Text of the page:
Annie's tale

On the west side of the old village of Winlaton Mill just where the River Derwent makes a bend after passing through Lockhaugh  there once stood a flour mill owned by Messrs. Sharp & Walker of Lumley. Sharp and Walker were both tried at Durham in the year 1631 for the murder of a young woman called Anne Walker, a niece of John Walker, the owner of the mill. This young woman had gone to live at the house of her uncle to act as his housekeeper. She was described as a pleasing young woman of twenty-five, and her appearance handsome. However,

alas, after staying some time at her uncle’s house, she found she was to become a mother. Then, Anne disappeared, no-one knew where.

 It is said that the spirit of Anne appeared to John Graham, a miller at Lumley and revealed to him the shocking news that she had been murdered. She said her uncle had sent her away with Mark Sharp, telling her that he would take her to some place where she would be looked after until her trouble was over. Poor Anne didn’t realise that her uncle had a more devious plan. Sharp murdered her with a pick,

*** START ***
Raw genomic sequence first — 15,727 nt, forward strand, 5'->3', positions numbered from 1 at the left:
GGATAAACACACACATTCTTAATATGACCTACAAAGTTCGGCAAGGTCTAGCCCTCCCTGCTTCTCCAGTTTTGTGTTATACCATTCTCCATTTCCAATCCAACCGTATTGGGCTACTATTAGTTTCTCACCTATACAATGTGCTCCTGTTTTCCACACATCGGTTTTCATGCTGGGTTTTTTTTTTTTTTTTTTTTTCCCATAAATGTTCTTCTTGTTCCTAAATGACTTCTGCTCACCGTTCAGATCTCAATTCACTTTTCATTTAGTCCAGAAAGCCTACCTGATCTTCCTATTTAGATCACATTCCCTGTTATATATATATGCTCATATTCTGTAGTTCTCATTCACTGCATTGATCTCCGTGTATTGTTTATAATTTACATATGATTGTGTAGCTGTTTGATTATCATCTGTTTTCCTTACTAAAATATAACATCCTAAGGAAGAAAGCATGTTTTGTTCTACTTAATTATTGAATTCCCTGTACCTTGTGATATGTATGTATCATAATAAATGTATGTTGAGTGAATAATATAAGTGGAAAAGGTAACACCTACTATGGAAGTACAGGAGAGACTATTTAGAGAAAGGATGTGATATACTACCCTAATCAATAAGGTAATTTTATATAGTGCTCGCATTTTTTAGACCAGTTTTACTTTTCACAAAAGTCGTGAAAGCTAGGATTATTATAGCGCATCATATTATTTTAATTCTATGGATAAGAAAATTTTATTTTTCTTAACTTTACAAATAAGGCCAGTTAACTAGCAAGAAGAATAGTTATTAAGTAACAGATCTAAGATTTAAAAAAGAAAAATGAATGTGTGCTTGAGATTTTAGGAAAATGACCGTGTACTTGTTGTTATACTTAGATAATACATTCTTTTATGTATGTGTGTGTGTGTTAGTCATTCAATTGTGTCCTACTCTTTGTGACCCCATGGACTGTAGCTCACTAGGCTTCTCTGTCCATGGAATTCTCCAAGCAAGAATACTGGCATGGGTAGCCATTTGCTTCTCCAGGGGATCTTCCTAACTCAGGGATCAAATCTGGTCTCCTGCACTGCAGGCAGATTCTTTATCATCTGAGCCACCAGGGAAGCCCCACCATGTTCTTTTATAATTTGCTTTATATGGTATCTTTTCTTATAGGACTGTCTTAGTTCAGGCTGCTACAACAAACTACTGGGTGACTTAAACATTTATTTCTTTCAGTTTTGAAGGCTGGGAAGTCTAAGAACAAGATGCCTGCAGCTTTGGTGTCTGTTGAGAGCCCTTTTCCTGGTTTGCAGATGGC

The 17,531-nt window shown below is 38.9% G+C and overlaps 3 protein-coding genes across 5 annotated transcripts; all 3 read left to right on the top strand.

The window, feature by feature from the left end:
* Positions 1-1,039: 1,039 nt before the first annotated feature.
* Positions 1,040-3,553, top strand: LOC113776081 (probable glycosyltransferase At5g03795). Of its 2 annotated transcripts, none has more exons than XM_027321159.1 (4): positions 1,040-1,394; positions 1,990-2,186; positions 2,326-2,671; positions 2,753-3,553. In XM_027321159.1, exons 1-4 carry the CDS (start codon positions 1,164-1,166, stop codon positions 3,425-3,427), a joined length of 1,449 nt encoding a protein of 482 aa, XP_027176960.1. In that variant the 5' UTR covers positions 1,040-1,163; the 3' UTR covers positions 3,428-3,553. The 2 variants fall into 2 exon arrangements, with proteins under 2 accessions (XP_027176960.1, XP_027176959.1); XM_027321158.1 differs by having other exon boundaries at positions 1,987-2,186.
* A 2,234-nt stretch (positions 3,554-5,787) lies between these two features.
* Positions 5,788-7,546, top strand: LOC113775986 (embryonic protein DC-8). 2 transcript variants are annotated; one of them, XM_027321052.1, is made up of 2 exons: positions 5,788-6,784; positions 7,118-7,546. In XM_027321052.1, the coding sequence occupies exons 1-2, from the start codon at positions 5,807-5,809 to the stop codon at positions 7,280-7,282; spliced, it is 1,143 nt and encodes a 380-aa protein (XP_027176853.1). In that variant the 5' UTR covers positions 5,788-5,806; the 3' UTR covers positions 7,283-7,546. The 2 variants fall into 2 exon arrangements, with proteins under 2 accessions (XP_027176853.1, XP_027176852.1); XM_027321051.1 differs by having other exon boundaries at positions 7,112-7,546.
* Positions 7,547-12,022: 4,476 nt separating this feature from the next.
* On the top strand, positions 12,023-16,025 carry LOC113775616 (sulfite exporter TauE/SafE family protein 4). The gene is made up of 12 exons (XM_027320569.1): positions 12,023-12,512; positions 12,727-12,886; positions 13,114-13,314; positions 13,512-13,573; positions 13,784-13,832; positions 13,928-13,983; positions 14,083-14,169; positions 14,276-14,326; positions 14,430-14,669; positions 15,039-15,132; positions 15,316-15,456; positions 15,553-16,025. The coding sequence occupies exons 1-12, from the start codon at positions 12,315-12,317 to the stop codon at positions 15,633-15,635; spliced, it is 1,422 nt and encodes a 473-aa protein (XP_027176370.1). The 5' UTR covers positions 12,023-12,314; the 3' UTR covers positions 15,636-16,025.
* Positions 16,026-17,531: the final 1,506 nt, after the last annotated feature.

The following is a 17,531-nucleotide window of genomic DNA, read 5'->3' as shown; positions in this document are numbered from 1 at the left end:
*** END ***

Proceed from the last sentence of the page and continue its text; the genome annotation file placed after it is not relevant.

making five wounds in her head and afterwards threw her down a pit. 
Annie needed to be avenged and when her spirit appeared to John Graham telling him the dreadful circumstances of her death he
went straight to the law; the pit was examined and the body found. Sharp and Walker were arrested and tried for murder; despite their protestations  they were both hanged for the crime at Durham
in 1632. Annie had her revenge.
                                                                                           








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